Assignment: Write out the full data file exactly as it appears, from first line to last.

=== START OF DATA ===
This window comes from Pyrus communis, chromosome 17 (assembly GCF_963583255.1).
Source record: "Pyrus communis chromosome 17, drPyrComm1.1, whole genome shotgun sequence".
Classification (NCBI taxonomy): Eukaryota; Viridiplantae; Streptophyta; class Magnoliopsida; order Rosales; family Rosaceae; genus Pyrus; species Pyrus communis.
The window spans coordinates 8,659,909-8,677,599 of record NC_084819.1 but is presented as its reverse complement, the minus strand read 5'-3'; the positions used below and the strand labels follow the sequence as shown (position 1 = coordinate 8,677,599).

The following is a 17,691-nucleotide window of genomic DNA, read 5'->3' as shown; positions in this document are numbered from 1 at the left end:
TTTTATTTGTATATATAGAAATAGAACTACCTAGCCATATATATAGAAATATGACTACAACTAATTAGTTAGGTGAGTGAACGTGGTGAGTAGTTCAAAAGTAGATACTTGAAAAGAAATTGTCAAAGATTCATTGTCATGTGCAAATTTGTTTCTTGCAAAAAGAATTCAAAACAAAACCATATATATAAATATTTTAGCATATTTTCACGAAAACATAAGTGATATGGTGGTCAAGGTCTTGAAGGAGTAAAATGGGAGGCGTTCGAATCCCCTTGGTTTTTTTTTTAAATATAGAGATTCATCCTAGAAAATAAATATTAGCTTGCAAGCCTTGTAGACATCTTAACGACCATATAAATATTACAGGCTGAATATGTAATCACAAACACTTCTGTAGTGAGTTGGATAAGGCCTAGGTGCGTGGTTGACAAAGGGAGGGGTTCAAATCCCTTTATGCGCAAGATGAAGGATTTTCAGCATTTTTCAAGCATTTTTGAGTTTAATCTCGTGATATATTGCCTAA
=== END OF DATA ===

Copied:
This window comes from Pyrus communis, chromosome 17 (assembly GCF_963583255.1).
Source record: "Pyrus communis chromosome 17, drPyrComm1.1, whole genome shotgun sequence".
Classification (NCBI taxonomy): Eukaryota; Viridiplantae; Streptophyta; class Magnoliopsida; order Rosales; family Rosaceae; genus Pyrus; species Pyrus communis.
The window spans coordinates 8,659,909-8,677,599 of record NC_084819.1 but is presented as its reverse complement, the minus strand read 5'-3'; the positions used below and the strand labels follow the sequence as shown (position 1 = coordinate 8,677,599).

The following is a 17,691-nucleotide window of genomic DNA, read 5'->3' as shown; positions in this document are numbered from 1 at the left end:
TTTTATTTGTATATATAGAAATAGAACTACCTAGCCATATATATAGAAATATGACTACAACTAATTAGTTAGGTGAGTGAACGTGGTGAGTAGTTCAAAAGTAGATACTTGAAAAGAAATTGTCAAAGATTCATTGTCATGTGCAAATTTGTTTCTTGCAAAAAGAATTCAAAACAAAACCATATATATAAATATTTTAGCATATTTTCACGAAAACATAAGTGATATGGTGGTCAAGGTCTTGAAGGAGTAAAATGGGAGGCGTTCGAATCCCCTTGGTTTTTTTTTTAAATATAGAGATTCATCCTAGAAAATAAATATTAGCTTGCAAGCCTTGTAGACATCTTAACGACCATATAAATATTACAGGCTGAATATGTAATCACAAACACTTCTGTAGTGAGTTGGATAAGGCCTAGGTGCGTGGTTGACAAAGGGAGGGGTTCAAATCCCTTTATGCGCAAGATGAAGGATTTTCAGCATTTTTCAAGCATTTTTGAGTTTAATCTCGTGATATATTGCCTAA